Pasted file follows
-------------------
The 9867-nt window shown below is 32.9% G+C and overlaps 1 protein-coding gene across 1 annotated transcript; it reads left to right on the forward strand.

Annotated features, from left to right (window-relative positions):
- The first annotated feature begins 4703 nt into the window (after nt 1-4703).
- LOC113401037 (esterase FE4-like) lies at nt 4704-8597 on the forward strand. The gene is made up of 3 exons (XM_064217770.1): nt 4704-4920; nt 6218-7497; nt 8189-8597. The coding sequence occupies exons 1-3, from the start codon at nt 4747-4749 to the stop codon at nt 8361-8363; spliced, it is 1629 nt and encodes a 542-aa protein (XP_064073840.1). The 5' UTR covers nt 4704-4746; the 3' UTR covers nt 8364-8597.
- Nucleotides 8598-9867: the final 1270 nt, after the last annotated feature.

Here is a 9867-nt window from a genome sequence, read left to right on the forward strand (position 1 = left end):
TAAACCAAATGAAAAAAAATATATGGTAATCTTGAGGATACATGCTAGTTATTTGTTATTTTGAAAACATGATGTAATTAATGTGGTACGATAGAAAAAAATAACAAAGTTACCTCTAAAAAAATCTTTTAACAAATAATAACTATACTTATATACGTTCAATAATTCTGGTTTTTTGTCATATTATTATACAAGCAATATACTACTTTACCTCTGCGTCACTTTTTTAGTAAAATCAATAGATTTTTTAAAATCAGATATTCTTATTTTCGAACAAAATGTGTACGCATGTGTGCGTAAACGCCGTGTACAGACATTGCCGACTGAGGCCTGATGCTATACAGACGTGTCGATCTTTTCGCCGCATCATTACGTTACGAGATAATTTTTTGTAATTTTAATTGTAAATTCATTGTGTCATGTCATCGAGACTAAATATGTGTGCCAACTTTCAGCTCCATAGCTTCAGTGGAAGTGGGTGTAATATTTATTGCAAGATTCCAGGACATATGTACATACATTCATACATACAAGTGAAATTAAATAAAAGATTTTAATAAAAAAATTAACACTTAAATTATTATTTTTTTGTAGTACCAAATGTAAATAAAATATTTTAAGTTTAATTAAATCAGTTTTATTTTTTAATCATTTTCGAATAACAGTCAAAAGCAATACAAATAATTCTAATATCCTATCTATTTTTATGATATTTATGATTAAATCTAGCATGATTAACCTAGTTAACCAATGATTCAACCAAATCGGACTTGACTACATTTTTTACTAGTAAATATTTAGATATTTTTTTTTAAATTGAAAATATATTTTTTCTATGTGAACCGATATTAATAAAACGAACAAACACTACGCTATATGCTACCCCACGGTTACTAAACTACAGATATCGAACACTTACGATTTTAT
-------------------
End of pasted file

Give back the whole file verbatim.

The 9867-nt window shown below is 32.9% G+C and overlaps 1 protein-coding gene across 1 annotated transcript; it reads left to right on the forward strand.

Annotated features, from left to right (window-relative positions):
- The first annotated feature begins 4703 nt into the window (after nt 1-4703).
- LOC113401037 (esterase FE4-like) lies at nt 4704-8597 on the forward strand. The gene is made up of 3 exons (XM_064217770.1): nt 4704-4920; nt 6218-7497; nt 8189-8597. The coding sequence occupies exons 1-3, from the start codon at nt 4747-4749 to the stop codon at nt 8361-8363; spliced, it is 1629 nt and encodes a 542-aa protein (XP_064073840.1). The 5' UTR covers nt 4704-4746; the 3' UTR covers nt 8364-8597.
- Nucleotides 8598-9867: the final 1270 nt, after the last annotated feature.

Here is a 9867-nt window from a genome sequence, read left to right on the forward strand (position 1 = left end):
TAAACCAAATGAAAAAAAATATATGGTAATCTTGAGGATACATGCTAGTTATTTGTTATTTTGAAAACATGATGTAATTAATGTGGTACGATAGAAAAAAATAACAAAGTTACCTCTAAAAAAATCTTTTAACAAATAATAACTATACTTATATACGTTCAATAATTCTGGTTTTTTGTCATATTATTATACAAGCAATATACTACTTTACCTCTGCGTCACTTTTTTAGTAAAATCAATAGATTTTTTAAAATCAGATATTCTTATTTTCGAACAAAATGTGTACGCATGTGTGCGTAAACGCCGTGTACAGACATTGCCGACTGAGGCCTGATGCTATACAGACGTGTCGATCTTTTCGCCGCATCATTACGTTACGAGATAATTTTTTGTAATTTTAATTGTAAATTCATTGTGTCATGTCATCGAGACTAAATATGTGTGCCAACTTTCAGCTCCATAGCTTCAGTGGAAGTGGGTGTAATATTTATTGCAAGATTCCAGGACATATGTACATACATTCATACATACAAGTGAAATTAAATAAAAGATTTTAATAAAAAAATTAACACTTAAATTATTATTTTTTTGTAGTACCAAATGTAAATAAAATATTTTAAGTTTAATTAAATCAGTTTTATTTTTTAATCATTTTCGAATAACAGTCAAAAGCAATACAAATAATTCTAATATCCTATCTATTTTTATGATATTTATGATTAAATCTAGCATGATTAACCTAGTTAACCAATGATTCAACCAAATCGGACTTGACTACATTTTTTACTAGTAAATATTTAGATATTTTTTTTTAAATTGAAAATATATTTTTTCTATGTGAACCGATATTAATAAAACGAACAAACACTACGCTATATGCTACCCCACGGTTACTAAACTACAGATATCGAACACTTACGATTTTAT